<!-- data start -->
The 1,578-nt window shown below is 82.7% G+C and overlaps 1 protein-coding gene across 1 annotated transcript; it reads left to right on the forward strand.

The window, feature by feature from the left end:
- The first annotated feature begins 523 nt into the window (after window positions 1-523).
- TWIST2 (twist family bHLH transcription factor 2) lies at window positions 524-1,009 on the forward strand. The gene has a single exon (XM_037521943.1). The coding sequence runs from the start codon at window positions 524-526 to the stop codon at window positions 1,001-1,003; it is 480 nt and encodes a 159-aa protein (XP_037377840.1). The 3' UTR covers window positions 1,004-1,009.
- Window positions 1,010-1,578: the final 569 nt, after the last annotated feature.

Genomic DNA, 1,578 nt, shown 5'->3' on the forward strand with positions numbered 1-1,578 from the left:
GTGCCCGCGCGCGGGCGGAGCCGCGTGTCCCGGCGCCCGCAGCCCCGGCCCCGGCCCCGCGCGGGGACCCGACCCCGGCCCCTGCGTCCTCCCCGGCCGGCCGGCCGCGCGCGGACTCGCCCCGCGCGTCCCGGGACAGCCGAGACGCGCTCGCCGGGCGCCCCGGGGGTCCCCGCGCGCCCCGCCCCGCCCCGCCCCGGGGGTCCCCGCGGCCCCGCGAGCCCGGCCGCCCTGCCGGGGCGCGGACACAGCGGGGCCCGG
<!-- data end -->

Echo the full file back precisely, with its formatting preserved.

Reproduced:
The 1,578-nt window shown below is 82.7% G+C and overlaps 1 protein-coding gene across 1 annotated transcript; it reads left to right on the forward strand.

The window, feature by feature from the left end:
- The first annotated feature begins 523 nt into the window (after window positions 1-523).
- TWIST2 (twist family bHLH transcription factor 2) lies at window positions 524-1,009 on the forward strand. The gene has a single exon (XM_037521943.1). The coding sequence runs from the start codon at window positions 524-526 to the stop codon at window positions 1,001-1,003; it is 480 nt and encodes a 159-aa protein (XP_037377840.1). The 3' UTR covers window positions 1,004-1,009.
- Window positions 1,010-1,578: the final 569 nt, after the last annotated feature.

Genomic DNA, 1,578 nt, shown 5'->3' on the forward strand with positions numbered 1-1,578 from the left:
GTGCCCGCGCGCGGGCGGAGCCGCGTGTCCCGGCGCCCGCAGCCCCGGCCCCGGCCCCGCGCGGGGACCCGACCCCGGCCCCTGCGTCCTCCCCGGCCGGCCGGCCGCGCGCGGACTCGCCCCGCGCGTCCCGGGACAGCCGAGACGCGCTCGCCGGGCGCCCCGGGGGTCCCCGCGCGCCCCGCCCCGCCCCGCCCCGGGGGTCCCCGCGGCCCCGCGAGCCCGGCCGCCCTGCCGGGGCGCGGACACAGCGGGGCCCGG